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Himalayan wolf genetics

Our RZSS WildGenes experts have been working with Dr Geraldine Werhahn for more than six years on the Himalayan Wolves Project, which aims to gather scientific evidence to support the conservation of wolves, and their prey, in the high-altitude habitats across the Himalayas.

Often overlooked from a conservation perspective, the Himalayan wolf can be persecuted by local people, where hunting takes place in retaliation to predation events, or for the trade in traditional and medicinal products.

Himalayan wolves are incredibly elusive so researchers collect their scat, and extract DNA to learn more about their ecology. To get a more detailed understanding of what the wolves eat, the team are now conducting a diet analysis through genetic sampling. The method for this was developed and tested by our charity’s RZSS WildGenes lab using scat collected from our wolf pack at Highland Wildlife Park!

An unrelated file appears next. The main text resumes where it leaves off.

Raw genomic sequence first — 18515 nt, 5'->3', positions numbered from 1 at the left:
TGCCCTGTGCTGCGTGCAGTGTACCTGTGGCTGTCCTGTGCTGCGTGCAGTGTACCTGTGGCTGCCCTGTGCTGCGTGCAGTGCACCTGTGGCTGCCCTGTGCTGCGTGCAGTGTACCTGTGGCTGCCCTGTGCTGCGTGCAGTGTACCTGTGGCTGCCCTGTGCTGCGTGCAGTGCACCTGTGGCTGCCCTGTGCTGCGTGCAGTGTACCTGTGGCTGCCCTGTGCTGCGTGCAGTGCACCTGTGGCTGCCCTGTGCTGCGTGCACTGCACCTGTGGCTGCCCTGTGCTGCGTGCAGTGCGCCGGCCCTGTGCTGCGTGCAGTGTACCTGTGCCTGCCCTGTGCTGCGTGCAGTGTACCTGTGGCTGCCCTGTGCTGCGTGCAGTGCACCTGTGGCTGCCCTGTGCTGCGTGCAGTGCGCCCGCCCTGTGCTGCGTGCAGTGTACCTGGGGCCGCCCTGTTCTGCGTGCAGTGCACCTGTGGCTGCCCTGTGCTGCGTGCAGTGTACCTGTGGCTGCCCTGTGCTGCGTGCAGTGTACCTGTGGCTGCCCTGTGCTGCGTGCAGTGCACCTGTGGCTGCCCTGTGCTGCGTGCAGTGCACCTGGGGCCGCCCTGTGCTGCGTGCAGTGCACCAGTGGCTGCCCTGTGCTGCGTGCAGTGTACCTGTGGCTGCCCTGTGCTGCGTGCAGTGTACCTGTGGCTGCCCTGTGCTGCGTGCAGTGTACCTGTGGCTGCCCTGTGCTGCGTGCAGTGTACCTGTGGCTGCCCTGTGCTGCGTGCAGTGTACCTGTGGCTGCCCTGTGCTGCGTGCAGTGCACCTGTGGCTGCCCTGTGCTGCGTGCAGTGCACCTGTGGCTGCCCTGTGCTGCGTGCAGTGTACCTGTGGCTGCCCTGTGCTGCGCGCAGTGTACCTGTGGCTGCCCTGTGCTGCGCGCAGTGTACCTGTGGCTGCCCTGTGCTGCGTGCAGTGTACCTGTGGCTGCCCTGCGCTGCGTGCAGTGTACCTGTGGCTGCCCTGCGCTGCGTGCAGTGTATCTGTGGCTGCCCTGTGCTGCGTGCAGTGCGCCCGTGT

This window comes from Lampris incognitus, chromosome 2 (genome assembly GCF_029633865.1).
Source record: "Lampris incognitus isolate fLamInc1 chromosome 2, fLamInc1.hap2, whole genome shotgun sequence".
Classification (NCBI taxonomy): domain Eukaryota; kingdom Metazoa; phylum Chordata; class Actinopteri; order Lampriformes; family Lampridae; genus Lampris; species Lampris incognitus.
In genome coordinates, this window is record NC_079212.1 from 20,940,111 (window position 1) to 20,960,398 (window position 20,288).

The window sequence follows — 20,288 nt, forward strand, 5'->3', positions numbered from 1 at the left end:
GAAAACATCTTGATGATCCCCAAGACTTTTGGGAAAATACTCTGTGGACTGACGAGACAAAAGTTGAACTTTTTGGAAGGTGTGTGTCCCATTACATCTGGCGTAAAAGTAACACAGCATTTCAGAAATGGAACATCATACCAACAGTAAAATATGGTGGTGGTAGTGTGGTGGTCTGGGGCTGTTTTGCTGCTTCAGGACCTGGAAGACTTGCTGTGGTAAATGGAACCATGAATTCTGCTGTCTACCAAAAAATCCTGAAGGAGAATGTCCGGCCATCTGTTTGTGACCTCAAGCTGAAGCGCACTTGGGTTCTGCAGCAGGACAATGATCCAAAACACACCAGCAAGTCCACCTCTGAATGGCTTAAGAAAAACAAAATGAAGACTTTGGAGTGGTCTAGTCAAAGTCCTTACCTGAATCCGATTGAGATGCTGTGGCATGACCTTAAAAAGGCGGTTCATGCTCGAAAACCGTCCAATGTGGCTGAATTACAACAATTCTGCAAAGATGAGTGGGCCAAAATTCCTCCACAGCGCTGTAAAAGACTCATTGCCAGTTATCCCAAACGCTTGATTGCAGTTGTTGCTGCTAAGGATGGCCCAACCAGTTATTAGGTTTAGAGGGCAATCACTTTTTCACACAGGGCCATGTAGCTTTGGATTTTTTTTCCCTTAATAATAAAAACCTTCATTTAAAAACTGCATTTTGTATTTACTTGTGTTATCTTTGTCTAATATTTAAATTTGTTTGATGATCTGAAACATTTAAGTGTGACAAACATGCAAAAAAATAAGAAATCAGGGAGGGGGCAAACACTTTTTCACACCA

Due to the harsh high-altitude Himalayan habitats, scat can dry out quickly and the team is currently exploring whether non-invasive genetic sampling or camera traps are a more effective method of monitoring populations in the long term.


Working together we have learned a lot about this rare and beautiful carnivore, find out more in these videos, blogs and papers:

The ancient Himalayan wolf, genetics and conservation  

Phylogenetic evidence for the ancient Himalayan wolf: towards a clarification of its taxonomic status based on genetic sampling from western Nepal


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